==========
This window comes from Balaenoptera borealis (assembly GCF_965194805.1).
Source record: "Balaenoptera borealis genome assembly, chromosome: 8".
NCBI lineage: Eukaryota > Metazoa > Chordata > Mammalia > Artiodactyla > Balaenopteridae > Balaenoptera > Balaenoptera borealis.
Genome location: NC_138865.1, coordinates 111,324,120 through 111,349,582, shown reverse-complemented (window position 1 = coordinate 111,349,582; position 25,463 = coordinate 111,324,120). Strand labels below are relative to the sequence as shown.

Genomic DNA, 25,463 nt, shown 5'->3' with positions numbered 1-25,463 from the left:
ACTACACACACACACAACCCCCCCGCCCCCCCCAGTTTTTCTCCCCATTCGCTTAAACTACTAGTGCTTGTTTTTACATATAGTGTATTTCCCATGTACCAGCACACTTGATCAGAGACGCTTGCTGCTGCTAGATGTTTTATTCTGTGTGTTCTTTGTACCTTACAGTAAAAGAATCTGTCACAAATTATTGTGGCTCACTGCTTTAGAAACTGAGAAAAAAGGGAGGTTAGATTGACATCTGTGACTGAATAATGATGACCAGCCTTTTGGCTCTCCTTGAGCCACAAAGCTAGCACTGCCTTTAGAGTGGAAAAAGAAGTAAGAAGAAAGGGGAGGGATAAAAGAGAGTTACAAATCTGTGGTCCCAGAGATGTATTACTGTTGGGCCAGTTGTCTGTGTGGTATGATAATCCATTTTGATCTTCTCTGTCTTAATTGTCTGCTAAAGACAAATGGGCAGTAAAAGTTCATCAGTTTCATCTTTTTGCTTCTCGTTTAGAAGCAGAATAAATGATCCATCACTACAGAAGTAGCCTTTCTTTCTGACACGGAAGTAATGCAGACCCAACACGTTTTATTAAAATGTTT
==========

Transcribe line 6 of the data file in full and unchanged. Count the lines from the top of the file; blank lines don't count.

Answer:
ACTACACACACACACAACCCCCCCGCCCCCCCCAGTTTTTCTCCCCATTCGCTTAAACTACTAGTGCTTGTTTTTACATATAGTGTATTTCCCATGTACCAGCACACTTGATCAGAGACGCTTGCTGCTGCTAGATGTTTTATTCTGTGTGTTCTTTGTACCTTACAGTAAAAGAATCTGTCACAAATTATTGTGGCTCACTGCTTTAGAAACTGAGAAAAAAGGGAGGTTAGATTGACATCTGTGACTGAATAATGATGACCAGCCTTTTGGCTCTCCTTGAGCCACAAAGCTAGCACTGCCTTTAGAGTGGAAAAAGAAGTAAGAAGAAAGGGGAGGGATAAAAGAGAGTTACAAATCTGTGGTCCCAGAGATGTATTACTGTTGGGCCAGTTGTCTGTGTGGTATGATAATCCATTTTGATCTTCTCTGTCTTAATTGTCTGCTAAAGACAAATGGGCAGTAAAAGTTCATCAGTTTCATCTTTTTGCTTCTCGTTTAGAAGCAGAATAAATGATCCATCACTACAGAAGTAGCCTTTCTTTCTGACACGGAAGTAATGCAGACCCAACACGTTTTATTAAAATGTTT